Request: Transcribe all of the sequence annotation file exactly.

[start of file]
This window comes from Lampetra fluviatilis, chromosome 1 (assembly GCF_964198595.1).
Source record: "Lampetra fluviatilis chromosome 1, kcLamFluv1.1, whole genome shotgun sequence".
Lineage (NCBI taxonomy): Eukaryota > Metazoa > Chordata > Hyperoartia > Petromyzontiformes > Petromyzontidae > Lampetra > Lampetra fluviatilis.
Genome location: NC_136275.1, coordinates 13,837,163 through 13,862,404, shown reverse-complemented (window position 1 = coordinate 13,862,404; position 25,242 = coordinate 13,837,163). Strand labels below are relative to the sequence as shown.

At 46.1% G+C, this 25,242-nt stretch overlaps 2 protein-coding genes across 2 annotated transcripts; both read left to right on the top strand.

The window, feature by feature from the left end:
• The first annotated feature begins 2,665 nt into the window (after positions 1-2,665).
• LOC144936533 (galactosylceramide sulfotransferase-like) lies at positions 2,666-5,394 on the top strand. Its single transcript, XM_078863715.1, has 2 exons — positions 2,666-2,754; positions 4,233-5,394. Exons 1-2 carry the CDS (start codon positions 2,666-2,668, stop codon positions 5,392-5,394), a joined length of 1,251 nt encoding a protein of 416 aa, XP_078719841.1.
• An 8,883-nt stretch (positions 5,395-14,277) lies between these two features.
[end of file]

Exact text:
This window comes from Lampetra fluviatilis, chromosome 1 (assembly GCF_964198595.1).
Source record: "Lampetra fluviatilis chromosome 1, kcLamFluv1.1, whole genome shotgun sequence".
Lineage (NCBI taxonomy): Eukaryota > Metazoa > Chordata > Hyperoartia > Petromyzontiformes > Petromyzontidae > Lampetra > Lampetra fluviatilis.
Genome location: NC_136275.1, coordinates 13,837,163 through 13,862,404, shown reverse-complemented (window position 1 = coordinate 13,862,404; position 25,242 = coordinate 13,837,163). Strand labels below are relative to the sequence as shown.

At 46.1% G+C, this 25,242-nt stretch overlaps 2 protein-coding genes across 2 annotated transcripts; both read left to right on the top strand.

The window, feature by feature from the left end:
• The first annotated feature begins 2,665 nt into the window (after positions 1-2,665).
• LOC144936533 (galactosylceramide sulfotransferase-like) lies at positions 2,666-5,394 on the top strand. Its single transcript, XM_078863715.1, has 2 exons — positions 2,666-2,754; positions 4,233-5,394. Exons 1-2 carry the CDS (start codon positions 2,666-2,668, stop codon positions 5,392-5,394), a joined length of 1,251 nt encoding a protein of 416 aa, XP_078719841.1.
• An 8,883-nt stretch (positions 5,395-14,277) lies between these two features.